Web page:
Synergistic antinociception between ZC88, an N-type voltage-dependent calcium channel blocker, and ibuprofen in mouse models of visceral and somatic inflammatory pain

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A combination of analgesic agents with different mechanisms can induce additive or synergistic analgesia. The N-type voltage-dependent calcium channel (N-VDCC) is a novel therapeutic target for pain control. In addition to providing effective pain relief when used alone, N-VDCC blockers produce synergistic analgesia when used in combination with opiates. However, the interaction between N-VDCC blockers and nonsteroidal anti-inflammatory drugs (NSAIDs) remains unclear.


Using isobolographic analysis and composite additive curve analysis, the antinociceptive interaction between ZC88, a selective N-VDCC blocker and ibuprofen, a classical NSAID, was investigated in two mouse models of visceral and somatic inflammatory pain.


In the acetic acid writhing test, both ZC88 (10.5–42 mg/kg, intraperitoneally) and ibuprofen (50–200 mg/kg, orally) produced dose-dependent antinociception, with ED50 values of 27.2 and 100.5 mg/kg, respectively. ZC88 in combination with ibuprofen (ZC88 + ibuprofen) also induced significant antinociception, and isobolographic analysis revealed a synergistic interaction at 50% effect level. The experimental ED50 (ED50 mix) of this combination (34.5 mg/kg) was significantly lower than the theoretical ED50 (ED50 add; 63.8 mg/kg). Additionally, composite additive curve analysis displayed synergistic interaction at other effect levels. In the formalin test, ZC88 or ibuprofen alone significantly reduced late-phase rather than early-phase pain, with ED50 values of 31.3 and 123.9 mg/kg, respectively. Similarly, both isobolographic analysis and composite additive curve analysis revealed synergistic antinociception of ZC88 + ibuprofen (40.6 mg/kg of ED50 mix vs. 77.6 mg/kg of ED50 add).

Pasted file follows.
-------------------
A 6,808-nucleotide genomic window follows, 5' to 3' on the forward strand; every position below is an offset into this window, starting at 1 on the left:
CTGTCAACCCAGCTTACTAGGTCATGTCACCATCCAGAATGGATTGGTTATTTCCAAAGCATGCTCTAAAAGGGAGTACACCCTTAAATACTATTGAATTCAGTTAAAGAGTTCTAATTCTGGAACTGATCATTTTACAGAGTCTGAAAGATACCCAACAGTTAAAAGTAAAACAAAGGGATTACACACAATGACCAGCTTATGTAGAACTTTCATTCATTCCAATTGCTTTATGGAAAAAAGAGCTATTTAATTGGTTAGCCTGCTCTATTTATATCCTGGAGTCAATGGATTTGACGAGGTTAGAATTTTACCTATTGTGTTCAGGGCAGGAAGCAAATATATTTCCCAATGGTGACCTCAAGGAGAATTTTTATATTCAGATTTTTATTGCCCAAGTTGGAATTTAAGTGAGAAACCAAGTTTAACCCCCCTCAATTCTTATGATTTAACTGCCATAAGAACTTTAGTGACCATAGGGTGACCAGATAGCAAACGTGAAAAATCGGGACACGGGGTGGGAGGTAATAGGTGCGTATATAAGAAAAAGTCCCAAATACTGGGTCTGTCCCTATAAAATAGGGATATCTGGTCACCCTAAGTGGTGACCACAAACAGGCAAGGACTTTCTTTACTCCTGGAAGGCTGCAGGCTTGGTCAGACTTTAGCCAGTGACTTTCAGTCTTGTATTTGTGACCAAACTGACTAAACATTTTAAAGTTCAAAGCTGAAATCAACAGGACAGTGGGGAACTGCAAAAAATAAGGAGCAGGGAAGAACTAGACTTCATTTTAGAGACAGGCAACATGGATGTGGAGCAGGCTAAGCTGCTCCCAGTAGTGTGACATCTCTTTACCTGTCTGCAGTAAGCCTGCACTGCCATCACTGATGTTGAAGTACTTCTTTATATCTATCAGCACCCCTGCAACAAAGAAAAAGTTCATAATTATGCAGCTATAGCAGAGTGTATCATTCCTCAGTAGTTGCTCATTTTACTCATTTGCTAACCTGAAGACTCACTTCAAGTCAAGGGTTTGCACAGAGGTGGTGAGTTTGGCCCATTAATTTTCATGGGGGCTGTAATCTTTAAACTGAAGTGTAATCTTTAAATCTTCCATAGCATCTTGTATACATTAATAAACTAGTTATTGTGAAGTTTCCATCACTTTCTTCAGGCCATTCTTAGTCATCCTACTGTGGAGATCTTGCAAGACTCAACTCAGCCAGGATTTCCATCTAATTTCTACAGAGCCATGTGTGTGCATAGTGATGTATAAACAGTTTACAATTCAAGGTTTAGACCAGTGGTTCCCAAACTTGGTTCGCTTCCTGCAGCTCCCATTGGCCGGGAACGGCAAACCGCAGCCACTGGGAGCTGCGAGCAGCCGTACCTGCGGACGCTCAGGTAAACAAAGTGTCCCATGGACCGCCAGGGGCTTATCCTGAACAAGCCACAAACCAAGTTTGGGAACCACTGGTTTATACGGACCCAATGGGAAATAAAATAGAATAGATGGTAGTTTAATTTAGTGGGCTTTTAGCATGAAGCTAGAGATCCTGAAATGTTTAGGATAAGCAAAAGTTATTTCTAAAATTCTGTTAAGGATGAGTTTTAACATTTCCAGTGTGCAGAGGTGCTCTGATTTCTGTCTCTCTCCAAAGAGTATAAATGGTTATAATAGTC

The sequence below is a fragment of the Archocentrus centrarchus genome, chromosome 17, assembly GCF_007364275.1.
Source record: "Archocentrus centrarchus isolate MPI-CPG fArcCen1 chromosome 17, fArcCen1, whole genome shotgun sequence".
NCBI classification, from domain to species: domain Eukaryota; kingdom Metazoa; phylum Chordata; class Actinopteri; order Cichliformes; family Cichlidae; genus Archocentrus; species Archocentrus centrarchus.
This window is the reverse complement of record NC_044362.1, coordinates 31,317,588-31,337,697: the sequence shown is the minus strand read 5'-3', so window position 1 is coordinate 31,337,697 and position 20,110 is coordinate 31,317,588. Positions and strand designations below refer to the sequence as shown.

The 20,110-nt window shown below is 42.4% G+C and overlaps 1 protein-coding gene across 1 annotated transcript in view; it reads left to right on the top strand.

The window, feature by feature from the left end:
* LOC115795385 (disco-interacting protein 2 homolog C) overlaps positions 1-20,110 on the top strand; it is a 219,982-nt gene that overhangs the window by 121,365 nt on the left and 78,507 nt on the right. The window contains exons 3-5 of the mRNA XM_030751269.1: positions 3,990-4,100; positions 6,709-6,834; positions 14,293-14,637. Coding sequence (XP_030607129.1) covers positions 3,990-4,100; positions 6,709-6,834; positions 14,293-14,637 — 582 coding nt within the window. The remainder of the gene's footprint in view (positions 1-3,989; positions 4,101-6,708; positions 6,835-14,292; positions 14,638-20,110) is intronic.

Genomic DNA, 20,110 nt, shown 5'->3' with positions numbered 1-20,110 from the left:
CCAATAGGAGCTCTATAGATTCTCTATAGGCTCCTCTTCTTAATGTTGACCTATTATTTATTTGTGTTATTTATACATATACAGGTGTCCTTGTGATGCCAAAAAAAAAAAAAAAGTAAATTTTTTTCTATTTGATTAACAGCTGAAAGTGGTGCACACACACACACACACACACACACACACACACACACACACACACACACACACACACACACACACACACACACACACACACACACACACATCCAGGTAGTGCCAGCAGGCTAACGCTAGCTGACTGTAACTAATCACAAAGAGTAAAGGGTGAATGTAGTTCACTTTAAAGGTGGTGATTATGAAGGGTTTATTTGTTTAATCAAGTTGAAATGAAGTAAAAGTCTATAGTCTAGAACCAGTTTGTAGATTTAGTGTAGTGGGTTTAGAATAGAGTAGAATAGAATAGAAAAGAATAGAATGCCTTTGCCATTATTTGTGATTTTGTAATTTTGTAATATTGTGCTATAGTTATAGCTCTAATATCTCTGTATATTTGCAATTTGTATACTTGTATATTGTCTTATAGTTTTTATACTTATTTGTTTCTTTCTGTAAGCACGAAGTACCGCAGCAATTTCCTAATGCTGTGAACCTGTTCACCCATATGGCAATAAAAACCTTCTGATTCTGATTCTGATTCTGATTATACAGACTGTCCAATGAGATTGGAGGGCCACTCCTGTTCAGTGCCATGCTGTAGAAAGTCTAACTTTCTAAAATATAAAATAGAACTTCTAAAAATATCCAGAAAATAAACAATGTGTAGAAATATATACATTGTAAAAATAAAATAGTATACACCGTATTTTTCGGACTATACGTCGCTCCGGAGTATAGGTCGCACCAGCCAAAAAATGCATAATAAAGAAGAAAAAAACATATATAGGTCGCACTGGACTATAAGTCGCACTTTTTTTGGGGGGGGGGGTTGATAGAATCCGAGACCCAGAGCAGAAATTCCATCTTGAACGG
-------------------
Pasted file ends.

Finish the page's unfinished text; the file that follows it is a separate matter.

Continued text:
ZC88 in combination with ibuprofen produces synergistic antinociception in mouse models of somatic and visceral inflammatory pain.


Because ZC88 + ibuprofen achieves the same antinociceptive effect at lower doses, the use of this combination could result in fewer dose-related untoward effects. The potentiation of ZC88 on ibuprofen-induced antinociception indicates that N-VDCC blocker has potential benefit to treat severe inflammatory pain.

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